To Reform Medicare, Reform Incentives and Organization
Alain C. Enthoven’s paper, To Reform Medicare, Reform Incentives And Organization, explains how the principles of cost-responsible consumer choice among competing health-insurance plans, sometimes called “managed competition,” can both improve quality and reduce cost in the federal government’s Medicare program.
Medicare is both the essential “insurer of insurance” for the U.S. elderly population, and by far the most important cause of the long-term crisis in the federal budget. Its role as a cost driver in the budget is indirectly linked to rising cost throughout the U.S. healthcare industry. While its essential function of providing coverage to senior citizens must be fulfilled, its cost growth must be slowed – or else the federal government will be forced to make very painful choices, among which will be reneging on that commitment to our seniors. And ideally, the steps to control its cost growth should contribute to both cost savings and improvements in quality throughout the healthcare system.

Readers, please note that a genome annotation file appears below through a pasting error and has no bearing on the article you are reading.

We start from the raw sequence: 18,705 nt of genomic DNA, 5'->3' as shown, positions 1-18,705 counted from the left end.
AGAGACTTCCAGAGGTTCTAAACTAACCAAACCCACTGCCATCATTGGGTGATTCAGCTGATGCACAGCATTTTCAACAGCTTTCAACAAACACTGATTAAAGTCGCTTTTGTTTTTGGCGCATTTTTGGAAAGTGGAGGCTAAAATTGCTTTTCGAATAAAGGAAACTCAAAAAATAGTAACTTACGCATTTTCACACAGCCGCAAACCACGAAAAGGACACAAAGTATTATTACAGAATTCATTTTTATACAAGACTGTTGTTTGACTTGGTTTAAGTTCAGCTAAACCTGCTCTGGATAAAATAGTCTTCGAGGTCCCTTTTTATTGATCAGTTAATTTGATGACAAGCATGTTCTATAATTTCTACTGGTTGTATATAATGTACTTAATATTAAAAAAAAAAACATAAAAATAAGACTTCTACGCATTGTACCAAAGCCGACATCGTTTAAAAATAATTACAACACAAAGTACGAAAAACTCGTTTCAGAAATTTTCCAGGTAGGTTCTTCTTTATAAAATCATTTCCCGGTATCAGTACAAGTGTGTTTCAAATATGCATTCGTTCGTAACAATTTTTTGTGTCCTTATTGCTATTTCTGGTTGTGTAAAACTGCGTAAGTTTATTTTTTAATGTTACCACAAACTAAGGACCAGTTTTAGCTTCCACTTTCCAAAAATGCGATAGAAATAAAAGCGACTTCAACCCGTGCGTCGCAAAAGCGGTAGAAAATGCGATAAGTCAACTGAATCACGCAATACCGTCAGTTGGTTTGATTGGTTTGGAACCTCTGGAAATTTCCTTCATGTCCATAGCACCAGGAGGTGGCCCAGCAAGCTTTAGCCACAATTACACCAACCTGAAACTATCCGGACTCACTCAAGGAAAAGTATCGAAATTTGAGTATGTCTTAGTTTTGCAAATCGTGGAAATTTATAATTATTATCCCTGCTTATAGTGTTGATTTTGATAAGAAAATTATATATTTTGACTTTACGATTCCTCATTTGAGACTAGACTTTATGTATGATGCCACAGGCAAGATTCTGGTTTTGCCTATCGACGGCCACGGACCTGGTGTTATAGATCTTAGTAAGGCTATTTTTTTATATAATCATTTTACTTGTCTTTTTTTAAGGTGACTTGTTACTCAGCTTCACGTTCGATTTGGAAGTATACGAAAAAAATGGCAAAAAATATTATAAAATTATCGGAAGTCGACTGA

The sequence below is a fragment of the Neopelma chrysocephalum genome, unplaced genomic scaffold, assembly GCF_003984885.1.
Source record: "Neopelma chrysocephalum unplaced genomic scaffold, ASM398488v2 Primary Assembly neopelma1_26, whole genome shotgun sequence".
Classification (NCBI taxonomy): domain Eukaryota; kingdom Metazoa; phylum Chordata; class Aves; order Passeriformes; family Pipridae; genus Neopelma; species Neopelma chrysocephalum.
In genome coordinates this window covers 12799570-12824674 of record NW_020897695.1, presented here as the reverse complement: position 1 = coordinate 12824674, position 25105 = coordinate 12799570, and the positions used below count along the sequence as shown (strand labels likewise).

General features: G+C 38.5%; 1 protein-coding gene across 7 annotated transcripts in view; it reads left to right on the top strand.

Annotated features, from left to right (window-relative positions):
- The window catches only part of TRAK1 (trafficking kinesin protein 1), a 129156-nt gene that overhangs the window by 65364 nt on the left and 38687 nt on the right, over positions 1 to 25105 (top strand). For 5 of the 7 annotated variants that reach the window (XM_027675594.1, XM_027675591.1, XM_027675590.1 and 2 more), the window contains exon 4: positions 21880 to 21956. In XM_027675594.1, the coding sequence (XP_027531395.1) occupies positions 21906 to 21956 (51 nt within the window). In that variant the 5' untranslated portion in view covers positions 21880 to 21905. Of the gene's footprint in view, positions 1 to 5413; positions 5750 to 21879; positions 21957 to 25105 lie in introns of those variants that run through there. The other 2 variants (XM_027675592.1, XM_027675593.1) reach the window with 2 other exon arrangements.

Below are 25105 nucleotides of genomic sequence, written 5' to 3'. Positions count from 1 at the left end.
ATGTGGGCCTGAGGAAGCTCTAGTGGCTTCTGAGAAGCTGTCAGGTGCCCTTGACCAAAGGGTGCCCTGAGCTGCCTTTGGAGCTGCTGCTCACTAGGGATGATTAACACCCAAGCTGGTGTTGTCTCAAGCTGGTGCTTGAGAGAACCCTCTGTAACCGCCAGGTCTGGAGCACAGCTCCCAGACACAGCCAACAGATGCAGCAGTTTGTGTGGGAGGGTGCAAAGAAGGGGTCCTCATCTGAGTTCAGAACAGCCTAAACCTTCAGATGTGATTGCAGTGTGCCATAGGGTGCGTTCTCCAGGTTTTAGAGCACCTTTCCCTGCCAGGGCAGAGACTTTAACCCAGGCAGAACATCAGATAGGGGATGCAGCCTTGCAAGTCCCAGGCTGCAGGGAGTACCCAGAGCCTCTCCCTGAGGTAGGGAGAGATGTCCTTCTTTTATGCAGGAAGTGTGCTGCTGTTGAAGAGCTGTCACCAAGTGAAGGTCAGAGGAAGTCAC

Professor Enthoven, who was a pioneer of the concept of managed competition, shows how that concept can be applied to Medicare – which today, though heavily managed in many respects, is largely devoid of competition. The objective is to give insurance plans, healthcare providers and the elderly reasons to seek high quality, efficient health care – which they do not have under today’s largely fee-for-service system. The result should be providers and insurers who see that they can prosper if they deliver quality health care to consumers at attractive prices. Those providers and insurers then will seek every possible way to reduce costs while maintaining and even improving quality – which they have little reason to do now.
November 04, 2011
Marriner S. Eccles Professor of Public & Private Management, Stanford University